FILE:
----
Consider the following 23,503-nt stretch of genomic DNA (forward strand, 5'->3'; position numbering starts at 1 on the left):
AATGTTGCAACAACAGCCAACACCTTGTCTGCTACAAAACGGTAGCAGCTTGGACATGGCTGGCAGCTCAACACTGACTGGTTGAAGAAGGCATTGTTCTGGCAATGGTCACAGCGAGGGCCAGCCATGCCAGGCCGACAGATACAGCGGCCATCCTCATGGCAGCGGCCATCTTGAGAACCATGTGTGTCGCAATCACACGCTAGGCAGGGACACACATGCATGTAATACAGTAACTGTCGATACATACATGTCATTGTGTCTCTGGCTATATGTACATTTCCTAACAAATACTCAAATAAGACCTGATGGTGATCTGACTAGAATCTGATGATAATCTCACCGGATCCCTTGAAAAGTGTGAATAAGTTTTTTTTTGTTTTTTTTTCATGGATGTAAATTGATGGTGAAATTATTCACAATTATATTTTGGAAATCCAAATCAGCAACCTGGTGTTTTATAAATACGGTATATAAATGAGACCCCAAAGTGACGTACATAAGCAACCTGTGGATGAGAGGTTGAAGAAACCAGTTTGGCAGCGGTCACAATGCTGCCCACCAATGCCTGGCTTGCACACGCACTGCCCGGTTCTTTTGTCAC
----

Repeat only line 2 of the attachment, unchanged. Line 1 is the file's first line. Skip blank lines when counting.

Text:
AATGTTGCAACAACAGCCAACACCTTGTCTGCTACAAAACGGTAGCAGCTTGGACATGGCTGGCAGCTCAACACTGACTGGTTGAAGAAGGCATTGTTCTGGCAATGGTCACAGCGAGGGCCAGCCATGCCAGGCCGACAGATACAGCGGCCATCCTCATGGCAGCGGCCATCTTGAGAACCATGTGTGTCGCAATCACACGCTAGGCAGGGACACACATGCATGTAATACAGTAACTGTCGATACATACATGTCATTGTGTCTCTGGCTATATGTACATTTCCTAACAAATACTCAAATAAGACCTGATGGTGATCTGACTAGAATCTGATGATAATCTCACCGGATCCCTTGAAAAGTGTGAATAAGTTTTTTTTTGTTTTTTTTTCATGGATGTAAATTGATGGTGAAATTATTCACAATTATATTTTGGAAATCCAAATCAGCAACCTGGTGTTTTATAAATACGGTATATAAATGAGACCCCAAAGTGACGTACATAAGCAACCTGTGGATGAGAGGTTGAAGAAACCAGTTTGGCAGCGGTCACAATGCTGCCCACCAATGCCTGGCTTGCACACGCACTGCCCGGTTCTTTTGTCAC